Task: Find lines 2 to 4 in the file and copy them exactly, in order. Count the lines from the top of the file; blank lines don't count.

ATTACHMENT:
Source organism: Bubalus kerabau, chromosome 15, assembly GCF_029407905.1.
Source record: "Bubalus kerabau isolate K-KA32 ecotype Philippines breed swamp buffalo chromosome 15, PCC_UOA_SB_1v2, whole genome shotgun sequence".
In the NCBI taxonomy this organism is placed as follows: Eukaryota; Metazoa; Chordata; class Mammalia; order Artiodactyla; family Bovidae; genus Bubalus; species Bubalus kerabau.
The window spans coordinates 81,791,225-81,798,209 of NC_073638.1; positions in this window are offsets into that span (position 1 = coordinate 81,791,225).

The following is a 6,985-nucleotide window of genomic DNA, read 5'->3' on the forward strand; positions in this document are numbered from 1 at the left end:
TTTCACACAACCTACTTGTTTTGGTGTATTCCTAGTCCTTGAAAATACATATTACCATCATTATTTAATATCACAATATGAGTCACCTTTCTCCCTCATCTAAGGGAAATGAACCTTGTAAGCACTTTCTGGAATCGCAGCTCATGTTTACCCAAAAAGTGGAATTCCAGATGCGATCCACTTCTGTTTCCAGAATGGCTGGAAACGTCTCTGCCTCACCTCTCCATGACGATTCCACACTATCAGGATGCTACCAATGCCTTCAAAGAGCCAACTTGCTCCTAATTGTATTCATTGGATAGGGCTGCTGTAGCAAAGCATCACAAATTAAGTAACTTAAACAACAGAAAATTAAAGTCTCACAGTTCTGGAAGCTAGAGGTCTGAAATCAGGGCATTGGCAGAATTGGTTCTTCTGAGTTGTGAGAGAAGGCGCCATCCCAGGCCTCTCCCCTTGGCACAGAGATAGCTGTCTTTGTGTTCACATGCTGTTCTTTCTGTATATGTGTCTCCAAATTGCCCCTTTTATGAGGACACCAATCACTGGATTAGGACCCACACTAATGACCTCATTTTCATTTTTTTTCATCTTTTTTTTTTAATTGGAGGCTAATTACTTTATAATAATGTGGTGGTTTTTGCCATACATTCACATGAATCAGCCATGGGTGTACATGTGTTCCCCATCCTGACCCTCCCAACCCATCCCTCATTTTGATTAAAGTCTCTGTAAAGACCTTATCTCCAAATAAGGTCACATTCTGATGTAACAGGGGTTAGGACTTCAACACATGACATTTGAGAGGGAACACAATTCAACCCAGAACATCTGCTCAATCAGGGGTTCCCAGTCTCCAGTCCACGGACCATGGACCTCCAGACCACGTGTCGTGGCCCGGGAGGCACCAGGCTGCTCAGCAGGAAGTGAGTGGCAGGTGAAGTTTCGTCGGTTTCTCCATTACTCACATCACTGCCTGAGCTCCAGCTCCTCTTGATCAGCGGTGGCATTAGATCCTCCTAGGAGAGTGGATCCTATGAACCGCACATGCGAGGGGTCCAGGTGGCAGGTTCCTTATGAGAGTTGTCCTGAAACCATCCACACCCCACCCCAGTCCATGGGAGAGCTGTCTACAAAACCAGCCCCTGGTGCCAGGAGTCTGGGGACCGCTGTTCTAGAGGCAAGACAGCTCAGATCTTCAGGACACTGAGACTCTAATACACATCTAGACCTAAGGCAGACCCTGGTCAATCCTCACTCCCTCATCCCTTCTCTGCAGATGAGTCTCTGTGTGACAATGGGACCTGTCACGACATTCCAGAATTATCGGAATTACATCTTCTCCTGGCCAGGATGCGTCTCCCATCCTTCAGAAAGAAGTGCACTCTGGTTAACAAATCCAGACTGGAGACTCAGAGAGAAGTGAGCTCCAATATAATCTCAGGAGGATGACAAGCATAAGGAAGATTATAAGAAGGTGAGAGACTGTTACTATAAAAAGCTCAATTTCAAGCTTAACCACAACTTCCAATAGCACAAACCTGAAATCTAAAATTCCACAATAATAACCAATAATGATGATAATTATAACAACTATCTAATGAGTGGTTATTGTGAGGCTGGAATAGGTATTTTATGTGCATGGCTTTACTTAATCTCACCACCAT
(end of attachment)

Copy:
Source record: "Bubalus kerabau isolate K-KA32 ecotype Philippines breed swamp buffalo chromosome 15, PCC_UOA_SB_1v2, whole genome shotgun sequence".
In the NCBI taxonomy this organism is placed as follows: Eukaryota; Metazoa; Chordata; class Mammalia; order Artiodactyla; family Bovidae; genus Bubalus; species Bubalus kerabau.
The window spans coordinates 81,791,225-81,798,209 of NC_073638.1; positions in this window are offsets into that span (position 1 = coordinate 81,791,225).